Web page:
You may find, if the boiler will fire, that the pressure increases when it is running because the water expands. I'd try that first before I added any water to the system. The expansion tank tends to limit that rise, but there may be some.

    Last thing I can think of, the pressure gauges aren't always that accurate and sometimes stick a little. Try tapping it and see if the pressure changes.

    Having a screw-on pressure gauge so you can check the house pressure isn't a bad idea to have around...typically in the $10 range. Get one with a second, tattle-tale hand that will show peak pressure over time. You can use it on the boiler, too, attach to one of the drain ports, and open it. That would help confirm whether the gauge on the boiler is working right.
  3. Dana

    Dana In the trades

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    Having the system connected directly to the house water system with an opened ball valve would be a code violation unless there were check-valve to prevent back flow too. Most boilers are installed with pressure relive valves that open at nominally 30 psi, which is lower than most potable water systems. If it were connected to the potable distribution system without a pressure regulating auto-fill valve at the boiler you'd probably notice the knee-deep water in the basement, eh? ;-)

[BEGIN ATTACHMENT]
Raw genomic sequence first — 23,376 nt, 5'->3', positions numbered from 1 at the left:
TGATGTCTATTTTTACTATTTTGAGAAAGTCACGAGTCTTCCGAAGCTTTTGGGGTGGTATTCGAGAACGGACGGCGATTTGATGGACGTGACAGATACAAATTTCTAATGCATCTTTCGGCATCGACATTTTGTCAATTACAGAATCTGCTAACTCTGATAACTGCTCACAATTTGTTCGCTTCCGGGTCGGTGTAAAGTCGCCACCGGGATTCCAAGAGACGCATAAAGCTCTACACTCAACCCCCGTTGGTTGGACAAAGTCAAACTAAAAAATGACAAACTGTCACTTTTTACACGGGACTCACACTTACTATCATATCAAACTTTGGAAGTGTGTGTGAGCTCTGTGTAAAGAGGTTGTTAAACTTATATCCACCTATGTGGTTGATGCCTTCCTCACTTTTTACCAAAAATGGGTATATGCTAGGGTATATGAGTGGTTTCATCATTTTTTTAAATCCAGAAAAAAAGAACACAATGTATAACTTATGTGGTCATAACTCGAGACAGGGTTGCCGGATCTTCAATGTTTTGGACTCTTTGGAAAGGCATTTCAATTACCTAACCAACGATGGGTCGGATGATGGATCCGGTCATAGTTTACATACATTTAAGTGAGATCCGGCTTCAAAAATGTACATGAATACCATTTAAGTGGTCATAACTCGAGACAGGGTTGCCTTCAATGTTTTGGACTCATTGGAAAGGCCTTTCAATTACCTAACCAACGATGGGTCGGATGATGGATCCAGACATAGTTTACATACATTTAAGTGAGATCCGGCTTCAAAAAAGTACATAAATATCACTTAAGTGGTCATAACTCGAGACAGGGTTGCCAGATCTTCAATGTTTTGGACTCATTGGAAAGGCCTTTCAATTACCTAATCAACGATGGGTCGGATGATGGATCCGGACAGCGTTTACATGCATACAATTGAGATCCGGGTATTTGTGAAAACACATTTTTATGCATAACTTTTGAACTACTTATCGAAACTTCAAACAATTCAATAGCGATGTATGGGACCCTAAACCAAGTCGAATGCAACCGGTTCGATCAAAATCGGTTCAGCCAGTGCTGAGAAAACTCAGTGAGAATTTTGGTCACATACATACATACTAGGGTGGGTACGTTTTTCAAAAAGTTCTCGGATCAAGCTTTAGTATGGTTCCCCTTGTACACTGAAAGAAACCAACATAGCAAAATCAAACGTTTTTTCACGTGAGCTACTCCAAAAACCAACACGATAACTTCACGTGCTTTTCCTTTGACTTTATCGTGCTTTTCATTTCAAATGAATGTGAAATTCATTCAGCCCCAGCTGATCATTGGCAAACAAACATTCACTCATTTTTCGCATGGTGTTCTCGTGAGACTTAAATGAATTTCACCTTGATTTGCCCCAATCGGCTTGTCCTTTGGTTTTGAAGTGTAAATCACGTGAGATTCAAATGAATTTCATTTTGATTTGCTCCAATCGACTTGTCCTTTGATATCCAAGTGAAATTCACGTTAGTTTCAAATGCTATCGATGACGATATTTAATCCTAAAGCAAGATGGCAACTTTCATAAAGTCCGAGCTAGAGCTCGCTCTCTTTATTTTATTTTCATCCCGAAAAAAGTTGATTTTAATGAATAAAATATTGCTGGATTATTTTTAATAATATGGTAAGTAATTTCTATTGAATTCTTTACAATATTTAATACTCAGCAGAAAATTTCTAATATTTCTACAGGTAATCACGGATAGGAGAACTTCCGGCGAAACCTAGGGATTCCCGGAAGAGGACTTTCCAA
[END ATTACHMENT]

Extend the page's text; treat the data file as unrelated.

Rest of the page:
The heating system should never be set to the house pressure. The system is usually filled either with a pressure-settable/adjustable auto-fill valve or manually using a gate or ball valve, setting the correct system pressure when the system is cold. Running it at 8 psi or lower when cold is too low, since it is low enough for oxygen to get into the system, causing system components to rust. At 12 psi (cold system pressure) you're good for most 1 & 2 story houses.